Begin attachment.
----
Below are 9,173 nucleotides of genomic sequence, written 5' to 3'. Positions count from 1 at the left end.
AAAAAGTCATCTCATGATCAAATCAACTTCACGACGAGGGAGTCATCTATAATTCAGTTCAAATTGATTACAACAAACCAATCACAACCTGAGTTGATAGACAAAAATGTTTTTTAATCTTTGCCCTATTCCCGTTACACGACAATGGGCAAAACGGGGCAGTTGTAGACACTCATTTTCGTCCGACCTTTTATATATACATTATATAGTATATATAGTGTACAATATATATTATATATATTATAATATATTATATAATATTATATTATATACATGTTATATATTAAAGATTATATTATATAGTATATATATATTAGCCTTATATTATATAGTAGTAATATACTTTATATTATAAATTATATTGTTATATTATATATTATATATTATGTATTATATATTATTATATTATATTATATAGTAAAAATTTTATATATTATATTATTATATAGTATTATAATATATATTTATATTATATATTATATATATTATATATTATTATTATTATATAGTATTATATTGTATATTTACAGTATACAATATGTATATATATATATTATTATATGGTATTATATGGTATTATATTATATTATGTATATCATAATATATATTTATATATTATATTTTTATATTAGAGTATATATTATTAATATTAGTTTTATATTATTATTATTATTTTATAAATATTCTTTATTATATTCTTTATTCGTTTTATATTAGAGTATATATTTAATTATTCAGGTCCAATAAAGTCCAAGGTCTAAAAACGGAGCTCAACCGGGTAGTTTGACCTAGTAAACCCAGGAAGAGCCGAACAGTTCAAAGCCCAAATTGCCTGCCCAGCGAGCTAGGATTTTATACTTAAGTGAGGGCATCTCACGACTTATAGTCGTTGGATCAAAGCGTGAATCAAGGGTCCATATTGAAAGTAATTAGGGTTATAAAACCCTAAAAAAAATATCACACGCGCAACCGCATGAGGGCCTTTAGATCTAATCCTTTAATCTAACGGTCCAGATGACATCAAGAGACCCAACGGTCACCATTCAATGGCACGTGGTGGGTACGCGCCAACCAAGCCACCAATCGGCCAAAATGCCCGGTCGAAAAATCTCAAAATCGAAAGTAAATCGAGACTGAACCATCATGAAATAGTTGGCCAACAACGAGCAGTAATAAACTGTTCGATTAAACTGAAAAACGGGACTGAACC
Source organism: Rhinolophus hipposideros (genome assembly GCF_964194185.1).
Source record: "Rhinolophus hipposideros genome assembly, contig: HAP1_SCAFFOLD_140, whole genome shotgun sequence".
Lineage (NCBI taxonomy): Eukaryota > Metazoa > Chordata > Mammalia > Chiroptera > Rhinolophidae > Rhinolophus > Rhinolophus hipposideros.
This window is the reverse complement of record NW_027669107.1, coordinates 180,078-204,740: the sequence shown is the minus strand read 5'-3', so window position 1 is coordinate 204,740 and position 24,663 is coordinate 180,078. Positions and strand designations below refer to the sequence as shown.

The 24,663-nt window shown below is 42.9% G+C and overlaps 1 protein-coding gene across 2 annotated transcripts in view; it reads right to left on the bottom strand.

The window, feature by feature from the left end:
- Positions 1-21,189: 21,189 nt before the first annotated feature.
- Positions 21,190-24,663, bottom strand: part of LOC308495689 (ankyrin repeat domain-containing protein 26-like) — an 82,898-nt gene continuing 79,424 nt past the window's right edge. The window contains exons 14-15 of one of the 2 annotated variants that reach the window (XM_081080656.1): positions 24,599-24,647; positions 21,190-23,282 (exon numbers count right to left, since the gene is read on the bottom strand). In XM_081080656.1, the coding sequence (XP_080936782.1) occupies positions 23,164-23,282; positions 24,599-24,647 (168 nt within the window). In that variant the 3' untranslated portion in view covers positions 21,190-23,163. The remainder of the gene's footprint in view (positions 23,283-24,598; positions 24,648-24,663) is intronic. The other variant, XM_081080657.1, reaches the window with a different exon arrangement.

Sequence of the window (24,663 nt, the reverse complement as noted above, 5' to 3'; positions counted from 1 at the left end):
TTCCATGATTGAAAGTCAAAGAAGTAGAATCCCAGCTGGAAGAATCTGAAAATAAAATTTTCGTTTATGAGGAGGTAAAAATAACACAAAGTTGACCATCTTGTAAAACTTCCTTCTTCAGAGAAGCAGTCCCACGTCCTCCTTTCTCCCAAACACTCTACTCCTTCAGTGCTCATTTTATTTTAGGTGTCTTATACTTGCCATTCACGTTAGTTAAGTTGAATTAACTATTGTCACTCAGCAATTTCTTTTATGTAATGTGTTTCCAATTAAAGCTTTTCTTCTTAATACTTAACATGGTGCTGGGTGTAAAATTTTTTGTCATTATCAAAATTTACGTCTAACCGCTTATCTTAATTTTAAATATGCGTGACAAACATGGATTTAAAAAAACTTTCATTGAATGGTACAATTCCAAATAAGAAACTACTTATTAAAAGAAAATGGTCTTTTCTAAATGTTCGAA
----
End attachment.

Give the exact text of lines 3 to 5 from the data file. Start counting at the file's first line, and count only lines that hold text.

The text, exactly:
Source organism: Rhinolophus hipposideros (genome assembly GCF_964194185.1).
Source record: "Rhinolophus hipposideros genome assembly, contig: HAP1_SCAFFOLD_140, whole genome shotgun sequence".
Lineage (NCBI taxonomy): Eukaryota > Metazoa > Chordata > Mammalia > Chiroptera > Rhinolophidae > Rhinolophus > Rhinolophus hipposideros.